BERLIN/FRANKFURT (Reuters) - Germany approved 807 megawatts (MW) of capacity at onshore wind parks on Friday, saying the price at which it awarded the projects came below expectations in a sign that competition in the industry will lead to lower prices for consumers.
The projects were approved at an average price requiring a subsidy of 5.71 euro cents per kilowatt hour (kWh) of power, the economy ministry said, representing a price reduction of 20 percent on previous prices.
The results are keenly watched by turbine manufacturers, project developers and utilities after recent offshore wind park auctions included bids for zero subsidy projects for the middle of next decade as the industry cuts costs.
This is the first auction for onshore wind under the latest changes to the renewable feed-in tariff law (EEG 2017).
Rather than guaranteeing a fixed price for 20 years, only those operators that can generate electricity from wind at the lowest cost and passed to consumers via their electricity bills, are given a construction license within a fixed capacity.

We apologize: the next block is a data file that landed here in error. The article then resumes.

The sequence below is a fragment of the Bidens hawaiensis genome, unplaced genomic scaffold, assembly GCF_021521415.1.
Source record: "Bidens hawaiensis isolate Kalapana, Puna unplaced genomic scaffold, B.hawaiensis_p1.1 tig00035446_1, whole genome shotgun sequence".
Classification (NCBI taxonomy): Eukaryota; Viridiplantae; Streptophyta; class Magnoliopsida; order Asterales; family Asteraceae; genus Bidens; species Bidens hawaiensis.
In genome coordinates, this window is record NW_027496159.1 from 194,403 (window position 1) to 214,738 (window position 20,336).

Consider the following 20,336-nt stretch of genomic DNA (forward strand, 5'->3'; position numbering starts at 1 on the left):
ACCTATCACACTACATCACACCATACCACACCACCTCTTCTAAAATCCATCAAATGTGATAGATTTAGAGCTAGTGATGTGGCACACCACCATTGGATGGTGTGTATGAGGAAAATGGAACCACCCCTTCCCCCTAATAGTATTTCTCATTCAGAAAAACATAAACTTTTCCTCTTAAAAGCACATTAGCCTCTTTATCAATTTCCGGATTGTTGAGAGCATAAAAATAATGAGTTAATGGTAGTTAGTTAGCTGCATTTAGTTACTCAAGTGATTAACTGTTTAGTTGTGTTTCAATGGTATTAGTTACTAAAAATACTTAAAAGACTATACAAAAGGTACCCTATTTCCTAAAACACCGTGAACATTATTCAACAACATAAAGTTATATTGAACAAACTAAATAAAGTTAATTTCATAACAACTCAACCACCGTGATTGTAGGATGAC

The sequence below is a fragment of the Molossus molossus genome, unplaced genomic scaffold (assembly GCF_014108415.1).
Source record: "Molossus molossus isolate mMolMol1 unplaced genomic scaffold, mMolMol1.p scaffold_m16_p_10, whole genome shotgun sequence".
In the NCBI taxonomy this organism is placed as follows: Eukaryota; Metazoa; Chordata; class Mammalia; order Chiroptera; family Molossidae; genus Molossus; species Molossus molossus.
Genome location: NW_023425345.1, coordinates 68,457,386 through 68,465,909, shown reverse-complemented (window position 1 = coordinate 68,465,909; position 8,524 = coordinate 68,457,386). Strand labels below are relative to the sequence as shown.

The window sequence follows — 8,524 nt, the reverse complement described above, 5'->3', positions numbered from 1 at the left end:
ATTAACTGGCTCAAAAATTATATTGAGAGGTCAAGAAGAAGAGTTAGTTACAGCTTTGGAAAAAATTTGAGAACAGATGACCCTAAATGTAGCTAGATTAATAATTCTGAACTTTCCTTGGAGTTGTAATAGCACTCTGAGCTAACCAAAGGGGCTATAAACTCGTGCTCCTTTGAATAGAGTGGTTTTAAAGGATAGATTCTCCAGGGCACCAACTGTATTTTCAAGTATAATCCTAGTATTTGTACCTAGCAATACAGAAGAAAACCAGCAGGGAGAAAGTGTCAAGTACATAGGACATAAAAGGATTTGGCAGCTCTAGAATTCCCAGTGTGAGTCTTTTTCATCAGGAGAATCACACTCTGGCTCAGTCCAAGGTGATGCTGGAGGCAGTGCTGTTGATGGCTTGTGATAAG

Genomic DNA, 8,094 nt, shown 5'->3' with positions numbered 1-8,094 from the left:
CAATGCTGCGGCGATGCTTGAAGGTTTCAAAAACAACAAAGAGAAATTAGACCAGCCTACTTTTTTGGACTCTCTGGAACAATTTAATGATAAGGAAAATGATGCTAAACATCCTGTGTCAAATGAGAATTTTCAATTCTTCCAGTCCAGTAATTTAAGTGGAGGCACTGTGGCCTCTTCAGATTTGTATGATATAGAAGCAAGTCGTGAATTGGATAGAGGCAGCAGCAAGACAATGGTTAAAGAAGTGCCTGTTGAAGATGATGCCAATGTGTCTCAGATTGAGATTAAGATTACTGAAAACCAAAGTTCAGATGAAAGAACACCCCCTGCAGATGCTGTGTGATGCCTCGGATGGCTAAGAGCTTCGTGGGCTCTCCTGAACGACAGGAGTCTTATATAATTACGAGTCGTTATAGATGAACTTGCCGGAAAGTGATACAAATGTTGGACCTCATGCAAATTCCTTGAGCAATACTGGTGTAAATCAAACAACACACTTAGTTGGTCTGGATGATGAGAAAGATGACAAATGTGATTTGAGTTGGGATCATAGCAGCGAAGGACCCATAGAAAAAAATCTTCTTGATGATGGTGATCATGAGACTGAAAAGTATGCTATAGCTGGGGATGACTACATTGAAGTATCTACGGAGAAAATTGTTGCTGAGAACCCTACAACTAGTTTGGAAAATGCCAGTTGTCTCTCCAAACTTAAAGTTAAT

The energy regulator, the Bundesnetzagentur, said 70 projects were picked from 256 bidders with a joint volume of 2,137 MW, including three from utility Innogy.
President Jochen Homann said there was a “satisfactorily high level of competition” and “a high quality of bidding.”
He also noted that 93 percent of the winners of allocations were citizens’ co-operatives, that band together to build turbines and share profits, and were given more favorable terms for execution than big commercial players in order to stimulate acceptance by, and benefits to, local communities.
Wind energy accounts for over half of Germany’s renewable production in its long-term shift away from reliance on fossil fuels, that it wants to have largely in place by mid-century.
Two further rounds for onshore wind are planned later this year to reach a total capacity volume of 2,500 MW, the annual expansion rate targeted by the government.
“The sector has to face tougher conditions, that’s certain,” said Klaus Bader, head of energy at lawyers Norton Rose Fulbright’s Munich office, adding either developers’ margins, turbine prices, operational or financing costs should come down, or investors would need to accept lower returns.
Reporting by Markus Wacket and Vera Eckert; Writing by Joseph Nasr, editing by David Evans; Editing by Paul Carrel and David Evans